Rare Classroom: Cervical Cancer

Welcome to the Rare Classroom, a new series from Patient Worthy. Rare Classroom is designed for the curious reader who wants to get informed on some of the rarest, most mysterious diseases and conditions. There are thousands of rare diseases out there, but only a very small number of them have viable treatments and regularly make the news. This series is an opportunity to learn the basics about some of the diseases that almost no one hears much about or that we otherwise haven’t been able to report on very often.

Eyes front and ears open. Class is now in session.

The disease that we will be learning about today is:

Cervical Cancer

What is Cervical Cancer?

  • Cervical cancer is a form of cancer which originates from the cervix, the lower area of the uterus in the female reproductive system
  • In early stages, generally no symptoms are present
  • Cervical cancer typically develops gradually from precancerous changes to cervical tissue, called cervical intraepithelial neoplasia
  • 90% of cases are classified as squamous cell carcinoma, while the remaining 10% are adenocarcinoma, with a very small percentage of other types
  • Though generally uncommon, cervical cancer is the fourth most common cancer type in women and the fourth most common cause of cancer-related death in women
  • The most famous immortalized cell line in scientific research, called HeLa, was developed from cancer cells from cervical cancer patient Henrietta Lacks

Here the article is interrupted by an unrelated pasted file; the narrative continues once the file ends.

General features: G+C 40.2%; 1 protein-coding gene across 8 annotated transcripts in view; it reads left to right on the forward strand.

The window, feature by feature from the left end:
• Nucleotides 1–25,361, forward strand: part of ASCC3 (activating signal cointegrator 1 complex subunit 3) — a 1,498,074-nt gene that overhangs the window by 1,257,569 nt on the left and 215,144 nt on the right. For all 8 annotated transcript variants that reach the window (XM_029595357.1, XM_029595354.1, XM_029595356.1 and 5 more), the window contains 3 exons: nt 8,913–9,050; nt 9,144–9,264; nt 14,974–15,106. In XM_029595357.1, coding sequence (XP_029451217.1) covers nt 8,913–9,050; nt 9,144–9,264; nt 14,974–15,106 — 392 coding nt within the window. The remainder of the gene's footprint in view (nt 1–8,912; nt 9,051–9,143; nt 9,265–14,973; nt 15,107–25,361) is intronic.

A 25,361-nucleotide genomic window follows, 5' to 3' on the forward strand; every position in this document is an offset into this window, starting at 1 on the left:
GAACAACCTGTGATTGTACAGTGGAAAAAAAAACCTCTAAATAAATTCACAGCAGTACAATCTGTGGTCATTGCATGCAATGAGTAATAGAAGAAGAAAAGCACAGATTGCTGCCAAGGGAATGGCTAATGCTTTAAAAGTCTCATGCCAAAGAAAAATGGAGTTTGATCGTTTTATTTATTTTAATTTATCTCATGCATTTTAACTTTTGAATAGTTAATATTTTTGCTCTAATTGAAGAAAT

How Do You Get It?

  • Infection with the human papillomavirus (HPV) is the most common cause of cervical cancer and the greatest risk factor, being directly linked to up to 90% of cases
    • HPV type 16 and 18 are linked to 75% of cases; types 31 and 45 contribute to around 10%
  • Other risk factors for cervical cancer include beginning sexual activity at a young age, having a large number of sexual partners, immunodeficiency, having many pregnancies, smoking cigarettes, and the use of oral contraceptives
    • However, these risk factors are generally much less important than infection with HPV

What Are the Symptoms?

  • Symptoms of cervical cancer are typically slow to appear
  • In the early stages, cervical cancer often inflicts no symptoms
  • As the disease progresses, symptoms can include:
    • Bleeding after sex
    • Vaginal bleeding
    • Vaginal mass (less common)
    • Vaginal discharge
    • Moderate pain during sex
  • Indicators of advanced disease, particularly metastatic disease, include:
    • Fatigue
    • Weight loss
    • Appetite loss
    • Pelvic pain
    • Swollen legs
    • Back pain
    • Leg pain
    • Severe vaginal bleeding
    • Bone fractures
    • Discharge of urine or feces from the vagina (uncommon)

How Is It Treated?

  • Surgery and radiation therapy are common approaches to the treatment of cervical cancer
  • In recent years, options that leave a patient’s fertility intact have become more widely available
    • These are typically more feasible if the disease is detected and diagnosed at an early stage
  • Chemotherapy is also used, typically alongside radiation, and this combination is generally regarded as more effective than radiation alone, improving overall survival and reducing the chance of recurrence
  • If identified, the precancerous condition cervical intraepithelial neoplasia can also be treated effectively with various surgical approaches
  • Microinvasive cancer may be treated with hysterectomy or trachelectomy; the lymph nodes may be removed as well
  • Rates of survival in cervical cancer vary greatly and generally depend on the stage of cancer
    • Overall the five-year survival rate is 66%

Where Can I Learn More???

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